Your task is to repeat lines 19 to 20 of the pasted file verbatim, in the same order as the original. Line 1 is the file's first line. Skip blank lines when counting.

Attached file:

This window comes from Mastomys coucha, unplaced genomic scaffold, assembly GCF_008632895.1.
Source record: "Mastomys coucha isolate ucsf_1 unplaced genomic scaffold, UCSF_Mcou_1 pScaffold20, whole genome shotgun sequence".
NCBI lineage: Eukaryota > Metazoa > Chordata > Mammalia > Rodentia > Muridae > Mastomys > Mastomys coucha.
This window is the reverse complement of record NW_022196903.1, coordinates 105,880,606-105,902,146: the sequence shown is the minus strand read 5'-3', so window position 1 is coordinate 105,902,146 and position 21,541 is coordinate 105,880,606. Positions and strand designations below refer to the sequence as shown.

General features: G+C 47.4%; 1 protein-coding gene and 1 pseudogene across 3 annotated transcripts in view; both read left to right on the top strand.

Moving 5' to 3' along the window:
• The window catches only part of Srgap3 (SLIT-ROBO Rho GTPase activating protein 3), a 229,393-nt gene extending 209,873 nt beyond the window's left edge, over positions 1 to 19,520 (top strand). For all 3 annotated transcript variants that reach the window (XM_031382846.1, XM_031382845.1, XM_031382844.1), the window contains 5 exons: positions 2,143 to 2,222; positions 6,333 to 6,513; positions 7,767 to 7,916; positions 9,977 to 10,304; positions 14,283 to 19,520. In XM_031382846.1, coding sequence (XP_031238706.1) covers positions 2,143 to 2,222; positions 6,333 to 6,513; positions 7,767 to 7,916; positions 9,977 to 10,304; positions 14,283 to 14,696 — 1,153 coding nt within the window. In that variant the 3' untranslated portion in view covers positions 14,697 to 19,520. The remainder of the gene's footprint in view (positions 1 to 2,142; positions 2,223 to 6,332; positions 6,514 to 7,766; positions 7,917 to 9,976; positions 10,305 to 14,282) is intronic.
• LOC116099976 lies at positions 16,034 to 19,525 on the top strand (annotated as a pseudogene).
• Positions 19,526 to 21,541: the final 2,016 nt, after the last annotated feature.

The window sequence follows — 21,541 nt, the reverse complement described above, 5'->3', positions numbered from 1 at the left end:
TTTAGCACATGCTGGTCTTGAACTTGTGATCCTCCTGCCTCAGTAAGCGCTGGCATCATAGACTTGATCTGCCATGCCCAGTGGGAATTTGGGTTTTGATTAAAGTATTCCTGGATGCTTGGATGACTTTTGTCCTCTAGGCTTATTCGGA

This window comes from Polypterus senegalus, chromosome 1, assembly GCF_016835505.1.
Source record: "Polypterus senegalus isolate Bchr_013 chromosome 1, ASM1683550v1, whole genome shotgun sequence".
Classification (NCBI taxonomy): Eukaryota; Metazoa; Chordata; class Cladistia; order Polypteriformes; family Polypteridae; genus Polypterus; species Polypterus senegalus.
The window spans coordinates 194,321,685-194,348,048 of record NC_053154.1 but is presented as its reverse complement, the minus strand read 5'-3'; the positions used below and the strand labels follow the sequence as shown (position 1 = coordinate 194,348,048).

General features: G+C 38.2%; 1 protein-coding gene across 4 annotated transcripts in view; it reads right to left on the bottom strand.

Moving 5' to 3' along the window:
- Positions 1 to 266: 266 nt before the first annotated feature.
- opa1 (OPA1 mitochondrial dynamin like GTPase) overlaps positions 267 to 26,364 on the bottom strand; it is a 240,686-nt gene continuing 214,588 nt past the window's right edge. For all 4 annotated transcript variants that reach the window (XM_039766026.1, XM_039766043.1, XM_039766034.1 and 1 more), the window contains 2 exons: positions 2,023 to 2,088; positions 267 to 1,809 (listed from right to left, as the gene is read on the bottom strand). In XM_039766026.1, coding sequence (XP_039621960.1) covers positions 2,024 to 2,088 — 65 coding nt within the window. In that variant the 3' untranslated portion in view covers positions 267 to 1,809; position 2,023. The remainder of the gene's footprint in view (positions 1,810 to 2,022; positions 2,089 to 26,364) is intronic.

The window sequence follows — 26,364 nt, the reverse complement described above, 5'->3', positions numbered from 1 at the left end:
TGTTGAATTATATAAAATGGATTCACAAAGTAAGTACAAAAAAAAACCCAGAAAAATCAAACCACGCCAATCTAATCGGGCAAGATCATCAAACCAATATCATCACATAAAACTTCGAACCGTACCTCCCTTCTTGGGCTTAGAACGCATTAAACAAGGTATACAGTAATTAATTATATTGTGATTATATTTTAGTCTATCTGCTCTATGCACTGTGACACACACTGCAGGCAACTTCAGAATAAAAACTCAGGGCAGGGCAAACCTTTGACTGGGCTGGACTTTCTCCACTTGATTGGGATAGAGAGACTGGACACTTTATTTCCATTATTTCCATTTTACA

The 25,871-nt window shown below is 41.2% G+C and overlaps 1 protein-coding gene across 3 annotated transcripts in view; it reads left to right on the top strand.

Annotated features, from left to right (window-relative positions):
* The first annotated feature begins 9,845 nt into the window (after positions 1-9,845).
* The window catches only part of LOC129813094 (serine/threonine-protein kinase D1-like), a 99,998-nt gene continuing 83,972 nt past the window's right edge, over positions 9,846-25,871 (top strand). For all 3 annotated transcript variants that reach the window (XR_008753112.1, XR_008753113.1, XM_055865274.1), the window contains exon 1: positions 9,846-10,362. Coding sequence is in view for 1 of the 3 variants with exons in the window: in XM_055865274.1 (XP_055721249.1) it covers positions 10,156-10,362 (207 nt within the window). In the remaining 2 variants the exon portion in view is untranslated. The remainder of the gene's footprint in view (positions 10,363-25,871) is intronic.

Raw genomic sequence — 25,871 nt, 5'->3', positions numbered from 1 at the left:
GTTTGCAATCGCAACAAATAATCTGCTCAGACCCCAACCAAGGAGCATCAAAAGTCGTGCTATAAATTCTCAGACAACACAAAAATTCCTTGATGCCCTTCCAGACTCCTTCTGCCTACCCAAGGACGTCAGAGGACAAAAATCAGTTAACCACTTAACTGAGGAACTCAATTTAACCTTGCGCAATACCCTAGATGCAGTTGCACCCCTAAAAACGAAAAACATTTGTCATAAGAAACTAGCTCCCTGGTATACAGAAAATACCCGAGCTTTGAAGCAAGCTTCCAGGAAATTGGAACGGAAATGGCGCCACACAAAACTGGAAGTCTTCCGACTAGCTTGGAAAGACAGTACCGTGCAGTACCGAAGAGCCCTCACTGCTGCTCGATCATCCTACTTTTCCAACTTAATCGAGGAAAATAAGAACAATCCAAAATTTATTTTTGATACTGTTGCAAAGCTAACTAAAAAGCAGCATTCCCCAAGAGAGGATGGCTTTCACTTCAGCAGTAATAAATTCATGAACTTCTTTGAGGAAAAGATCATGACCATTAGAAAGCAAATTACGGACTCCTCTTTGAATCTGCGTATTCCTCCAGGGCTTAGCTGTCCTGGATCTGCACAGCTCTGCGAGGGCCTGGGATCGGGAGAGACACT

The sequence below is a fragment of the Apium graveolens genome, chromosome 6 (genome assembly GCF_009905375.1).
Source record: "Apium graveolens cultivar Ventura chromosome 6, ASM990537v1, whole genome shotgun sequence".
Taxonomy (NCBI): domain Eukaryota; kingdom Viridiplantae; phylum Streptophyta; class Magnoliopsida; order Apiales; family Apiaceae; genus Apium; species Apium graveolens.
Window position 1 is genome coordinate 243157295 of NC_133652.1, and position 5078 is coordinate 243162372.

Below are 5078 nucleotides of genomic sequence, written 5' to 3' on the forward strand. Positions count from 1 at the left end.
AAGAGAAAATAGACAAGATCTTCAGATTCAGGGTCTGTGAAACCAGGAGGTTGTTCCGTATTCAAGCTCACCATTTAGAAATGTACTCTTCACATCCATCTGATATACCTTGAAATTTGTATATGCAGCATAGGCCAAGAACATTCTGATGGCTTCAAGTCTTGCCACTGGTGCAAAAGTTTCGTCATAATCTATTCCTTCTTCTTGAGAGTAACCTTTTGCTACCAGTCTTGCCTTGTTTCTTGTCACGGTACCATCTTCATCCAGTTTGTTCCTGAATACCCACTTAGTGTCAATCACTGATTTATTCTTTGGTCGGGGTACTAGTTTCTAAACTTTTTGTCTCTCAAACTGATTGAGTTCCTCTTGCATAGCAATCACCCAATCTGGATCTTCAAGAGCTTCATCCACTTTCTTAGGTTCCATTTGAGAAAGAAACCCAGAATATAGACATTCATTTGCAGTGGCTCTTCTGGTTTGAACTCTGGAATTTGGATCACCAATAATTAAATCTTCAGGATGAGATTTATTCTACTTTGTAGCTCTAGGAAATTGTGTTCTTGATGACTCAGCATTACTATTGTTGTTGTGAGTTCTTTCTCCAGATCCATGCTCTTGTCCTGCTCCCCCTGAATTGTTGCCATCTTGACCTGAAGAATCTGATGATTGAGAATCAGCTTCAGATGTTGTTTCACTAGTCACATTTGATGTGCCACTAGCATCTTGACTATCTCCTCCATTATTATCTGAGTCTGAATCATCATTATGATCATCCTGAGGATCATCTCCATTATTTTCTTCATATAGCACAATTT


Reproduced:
- opa1 (OPA1 mitochondrial dynamin like GTPase) overlaps positions 267 to 26,364 on the bottom strand; it is a 240,686-nt gene continuing 214,588 nt past the window's right edge. For all 4 annotated transcript variants that reach the window (XM_039766026.1, XM_039766043.1, XM_039766034.1 and 1 more), the window contains 2 exons: positions 2,023 to 2,088; positions 267 to 1,809 (listed from right to left, as the gene is read on the bottom strand). In XM_039766026.1, coding sequence (XP_039621960.1) covers positions 2,024 to 2,088 — 65 coding nt within the window. In that variant the 3' untranslated portion in view covers positions 267 to 1,809; position 2,023. The remainder of the gene's footprint in view (positions 1,810 to 2,022; positions 2,089 to 26,364) is intronic.

The window sequence follows — 26,364 nt, the reverse complement described above, 5'->3', positions numbered from 1 at the left end: